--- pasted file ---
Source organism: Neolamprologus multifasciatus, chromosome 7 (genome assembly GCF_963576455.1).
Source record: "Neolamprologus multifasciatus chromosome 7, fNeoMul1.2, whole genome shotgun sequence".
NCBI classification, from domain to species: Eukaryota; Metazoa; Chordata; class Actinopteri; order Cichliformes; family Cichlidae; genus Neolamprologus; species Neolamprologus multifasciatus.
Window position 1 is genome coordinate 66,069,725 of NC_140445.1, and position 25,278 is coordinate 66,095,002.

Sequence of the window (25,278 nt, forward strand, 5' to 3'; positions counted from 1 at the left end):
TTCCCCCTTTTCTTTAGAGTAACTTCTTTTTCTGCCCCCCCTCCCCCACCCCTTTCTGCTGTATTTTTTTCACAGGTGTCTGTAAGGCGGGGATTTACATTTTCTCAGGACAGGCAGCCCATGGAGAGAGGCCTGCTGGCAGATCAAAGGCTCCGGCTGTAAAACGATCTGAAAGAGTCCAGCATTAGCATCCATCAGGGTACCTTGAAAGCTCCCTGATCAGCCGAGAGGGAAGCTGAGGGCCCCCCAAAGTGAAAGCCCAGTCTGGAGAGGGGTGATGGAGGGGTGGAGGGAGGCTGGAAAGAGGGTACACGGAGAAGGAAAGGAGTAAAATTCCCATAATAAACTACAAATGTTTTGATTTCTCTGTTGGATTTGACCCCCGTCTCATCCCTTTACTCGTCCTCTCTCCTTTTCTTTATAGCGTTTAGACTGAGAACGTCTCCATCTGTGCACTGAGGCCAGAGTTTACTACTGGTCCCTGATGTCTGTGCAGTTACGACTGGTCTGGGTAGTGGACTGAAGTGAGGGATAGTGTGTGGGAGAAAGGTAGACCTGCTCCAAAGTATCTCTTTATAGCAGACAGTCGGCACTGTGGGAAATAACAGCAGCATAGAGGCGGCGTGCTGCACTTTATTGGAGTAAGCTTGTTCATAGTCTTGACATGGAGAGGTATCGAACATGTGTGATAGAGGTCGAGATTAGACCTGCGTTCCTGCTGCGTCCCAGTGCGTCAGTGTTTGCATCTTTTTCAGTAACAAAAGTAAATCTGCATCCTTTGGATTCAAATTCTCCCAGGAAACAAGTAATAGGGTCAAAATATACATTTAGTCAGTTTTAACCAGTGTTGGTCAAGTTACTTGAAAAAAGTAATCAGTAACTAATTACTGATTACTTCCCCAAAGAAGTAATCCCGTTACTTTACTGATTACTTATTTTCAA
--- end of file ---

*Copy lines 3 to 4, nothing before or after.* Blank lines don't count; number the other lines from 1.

NCBI classification, from domain to species: Eukaryota; Metazoa; Chordata; class Actinopteri; order Cichliformes; family Cichlidae; genus Neolamprologus; species Neolamprologus multifasciatus.
Window position 1 is genome coordinate 66,069,725 of NC_140445.1, and position 25,278 is coordinate 66,095,002.